he latest version of ASP.NET, version 2.0, supports several new and exciting features that promise to enhance developer productivity, administration and management, extensibility, and performance. One of these features is precompilation, which either developers or administrators can use to precompile ASP.NET applications before they are deployed. Moreover, the new precompilation feature can detect and provide warnings about any compilation failure issues, and lets you deploy applications without the need to store the source code on the deployment server. Precompilation can both reduce application response time and improve performance. This article explains how to use the new feature effectively.
Dynamic compilation model of ASP.NET Whidbey refers to the ability of ASP.NET to compile the application’s code dynamically at runtime. Because the ASP.NET framework senses changes to source pages, this capability means you can change your web page, and then reload it using the same request from a browser to see the page changes without having to recompile your entire web site. That’s a great feature during development, but not necessarily after deployment, where you’re less likely to be changing pages constantly. Using the default model, though, ASP.NET still compiles pages the first time they get requested, even on the deployment server, and even if the pages haven’t changed since the last time that application was loaded. But what if you could precompile your entire web site before deployment? This is where ASP.NET 2.0’s precompilation feature fits in.
|Figure 1. Aspnet_compiler Syntax: You can see a list of aspnet_compiler.exe options by adding the “/?” option to the command line.|
Precompilation in ASP.NET Whidbey is available in two modes.
- In-place precompilation
- Precompilation for deployment
In Place Precompilation
This option enables you to precompile your entire project. In essence, it compiles each and every page of your application and displays any compilation errors that occur. The tool you use to precompile applications is called aspnet_compiler and it resides in the %WINDIR%Microsoft.NETFrameworkv2.x.xxxx directory. Figure 1 displays help on all the available options of this tool when invoked with the “/?” parameter from the command line.
While Figure 1 lists many options, the basic syntax for using this tool is as follows.
aspnet_compiler -v /
For example, you would use the following statement at the command line to precompile a “TestWebSite” virtual directory using the aspnet_compiler precompilation tool.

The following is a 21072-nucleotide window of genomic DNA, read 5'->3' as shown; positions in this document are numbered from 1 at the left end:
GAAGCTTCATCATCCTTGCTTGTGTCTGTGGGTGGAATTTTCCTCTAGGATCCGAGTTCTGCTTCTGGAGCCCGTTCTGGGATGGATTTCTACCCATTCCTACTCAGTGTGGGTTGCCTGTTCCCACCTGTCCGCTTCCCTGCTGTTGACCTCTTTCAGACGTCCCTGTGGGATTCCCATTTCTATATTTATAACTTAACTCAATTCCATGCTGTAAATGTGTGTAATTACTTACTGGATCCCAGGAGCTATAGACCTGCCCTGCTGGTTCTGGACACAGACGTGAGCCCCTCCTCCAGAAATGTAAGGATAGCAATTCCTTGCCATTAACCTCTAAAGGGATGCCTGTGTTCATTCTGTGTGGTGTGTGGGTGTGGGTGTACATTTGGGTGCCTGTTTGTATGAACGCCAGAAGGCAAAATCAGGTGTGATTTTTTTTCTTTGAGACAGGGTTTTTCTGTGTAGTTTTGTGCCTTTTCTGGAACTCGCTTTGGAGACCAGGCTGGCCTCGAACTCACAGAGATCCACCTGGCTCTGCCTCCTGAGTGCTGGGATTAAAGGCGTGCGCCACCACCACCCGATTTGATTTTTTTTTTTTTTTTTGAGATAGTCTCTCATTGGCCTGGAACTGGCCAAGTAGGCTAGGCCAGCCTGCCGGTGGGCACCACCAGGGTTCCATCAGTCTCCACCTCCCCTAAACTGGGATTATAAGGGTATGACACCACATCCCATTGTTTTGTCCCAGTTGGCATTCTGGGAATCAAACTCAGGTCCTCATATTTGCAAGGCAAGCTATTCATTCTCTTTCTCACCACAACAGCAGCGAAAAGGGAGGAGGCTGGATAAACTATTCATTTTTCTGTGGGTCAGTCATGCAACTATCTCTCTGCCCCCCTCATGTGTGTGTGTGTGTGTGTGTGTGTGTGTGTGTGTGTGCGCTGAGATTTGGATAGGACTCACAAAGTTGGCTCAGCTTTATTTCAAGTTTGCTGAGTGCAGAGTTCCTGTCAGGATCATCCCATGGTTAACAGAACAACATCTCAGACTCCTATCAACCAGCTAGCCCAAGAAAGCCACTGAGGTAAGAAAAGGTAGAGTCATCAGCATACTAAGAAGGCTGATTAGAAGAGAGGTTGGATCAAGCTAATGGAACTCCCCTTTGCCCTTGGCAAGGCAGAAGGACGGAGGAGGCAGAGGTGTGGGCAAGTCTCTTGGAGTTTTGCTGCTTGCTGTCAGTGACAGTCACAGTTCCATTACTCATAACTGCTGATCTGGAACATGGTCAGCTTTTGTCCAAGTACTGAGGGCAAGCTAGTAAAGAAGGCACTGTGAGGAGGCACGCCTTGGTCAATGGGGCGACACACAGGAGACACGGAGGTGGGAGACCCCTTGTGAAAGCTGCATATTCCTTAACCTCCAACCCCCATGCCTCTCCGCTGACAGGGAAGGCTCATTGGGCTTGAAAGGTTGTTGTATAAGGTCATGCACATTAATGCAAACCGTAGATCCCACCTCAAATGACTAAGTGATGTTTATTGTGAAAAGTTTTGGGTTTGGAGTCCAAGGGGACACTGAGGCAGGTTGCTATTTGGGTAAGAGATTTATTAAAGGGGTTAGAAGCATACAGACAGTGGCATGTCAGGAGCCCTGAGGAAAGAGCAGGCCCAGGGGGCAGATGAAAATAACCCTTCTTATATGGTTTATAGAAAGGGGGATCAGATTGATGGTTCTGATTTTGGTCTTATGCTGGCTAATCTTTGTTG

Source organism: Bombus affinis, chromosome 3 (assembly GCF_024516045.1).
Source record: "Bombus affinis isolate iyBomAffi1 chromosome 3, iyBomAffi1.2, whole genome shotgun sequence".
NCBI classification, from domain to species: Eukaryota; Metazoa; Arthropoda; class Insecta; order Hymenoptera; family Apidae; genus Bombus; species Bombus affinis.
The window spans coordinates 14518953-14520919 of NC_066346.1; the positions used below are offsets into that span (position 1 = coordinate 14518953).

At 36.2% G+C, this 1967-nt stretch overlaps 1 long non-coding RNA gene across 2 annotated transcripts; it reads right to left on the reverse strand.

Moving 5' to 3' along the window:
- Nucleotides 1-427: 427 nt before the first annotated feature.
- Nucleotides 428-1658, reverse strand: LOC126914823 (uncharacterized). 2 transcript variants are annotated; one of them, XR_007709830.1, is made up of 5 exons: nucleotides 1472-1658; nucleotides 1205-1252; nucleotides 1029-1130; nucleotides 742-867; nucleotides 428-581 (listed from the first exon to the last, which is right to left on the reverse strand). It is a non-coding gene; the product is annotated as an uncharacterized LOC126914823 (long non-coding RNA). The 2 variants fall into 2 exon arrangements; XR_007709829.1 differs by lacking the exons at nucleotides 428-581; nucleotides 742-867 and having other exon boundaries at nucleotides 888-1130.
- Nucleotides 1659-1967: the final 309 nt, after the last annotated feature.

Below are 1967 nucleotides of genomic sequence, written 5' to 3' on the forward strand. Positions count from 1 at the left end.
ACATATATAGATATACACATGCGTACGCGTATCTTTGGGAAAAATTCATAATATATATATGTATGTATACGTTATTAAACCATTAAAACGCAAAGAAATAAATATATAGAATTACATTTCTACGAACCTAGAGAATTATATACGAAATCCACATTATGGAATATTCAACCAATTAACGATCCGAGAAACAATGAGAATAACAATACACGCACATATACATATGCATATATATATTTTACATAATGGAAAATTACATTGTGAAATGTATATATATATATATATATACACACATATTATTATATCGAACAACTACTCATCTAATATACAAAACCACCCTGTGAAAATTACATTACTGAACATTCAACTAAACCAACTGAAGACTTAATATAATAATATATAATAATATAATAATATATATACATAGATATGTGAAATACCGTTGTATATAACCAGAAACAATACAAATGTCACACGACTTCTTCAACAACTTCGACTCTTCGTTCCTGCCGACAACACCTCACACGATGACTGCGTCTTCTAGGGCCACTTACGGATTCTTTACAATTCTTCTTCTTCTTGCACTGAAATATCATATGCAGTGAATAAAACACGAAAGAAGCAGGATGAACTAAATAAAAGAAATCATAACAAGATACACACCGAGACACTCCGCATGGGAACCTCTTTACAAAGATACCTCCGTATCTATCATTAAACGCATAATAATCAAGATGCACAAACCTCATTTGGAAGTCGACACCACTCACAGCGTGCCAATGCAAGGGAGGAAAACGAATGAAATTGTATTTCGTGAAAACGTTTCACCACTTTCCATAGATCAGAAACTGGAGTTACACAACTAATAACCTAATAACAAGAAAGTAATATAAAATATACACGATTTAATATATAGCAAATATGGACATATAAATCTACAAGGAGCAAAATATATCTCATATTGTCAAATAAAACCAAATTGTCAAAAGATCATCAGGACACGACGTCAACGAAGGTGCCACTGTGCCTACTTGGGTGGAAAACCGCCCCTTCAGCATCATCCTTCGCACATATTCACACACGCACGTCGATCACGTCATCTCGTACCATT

aspnet_compiler -v /TestWebSite
|Figure 2. Temporary ASP.NET Files: By default, precompiled libraries get stored in the “Temporary ASP.NET Files” folder.|
Note that the “-v” option shown above specifies a virtual directory. By default, the precompiled library created above gets stored in the Temporary ASP.NET Files directory as shown in Figure 2.
Precompilation for Deployment
This feature allows you to compile your project prior to its deployment. You can use this option to compile your projects into dynamically linked libraries and copy those to the deployment server. You no longer need to store your application’s source code there.
|Figure 3. Precompilation for Deployment: Using a command line like the one shown, you can precompile your project into DLL files for deployment on the server.|
With this option, you have to specify the path to your source code and the path to the target directory where you need the compiled library to be stored. Figure 3 illustrates how to precompile a web site called “TestWebSite” using this tool and store the compiled library in the specified directory.
The statement shown in Figure 3 precompiles the specified web site and stores the compiled library in the “C:TestWebSiteDeployment” directory. The “-p” option precedes the name of the source web site.
You can use the “-f” option of this tool to overwrite the content of the target directory if it already contains a compiled library with the same name (see Figure 4)
You can also precompile your web site using the “Publish Web Site” option of VS.NET 2005 as shown in Figure 5.
If you check the option “Allow this precompiled site to be updatable” in the Publish Web Site dialog as shown in Figure 5, you’ll find that the initial load time for web pages in the site will still be expensive. That’s because when you specify that option, the ASP.NET runtime environment still has to compile the web page dynamically the first time it is requested. Therefore, unless you need to update your web pages frequently, precompile your web site with the option unchecked to minimize the initial load time.
Apart from using the precompilation feature, my previous article on ASP.NET performance shows other ways to reduce the load time of your .aspx web pages the first time they are requested.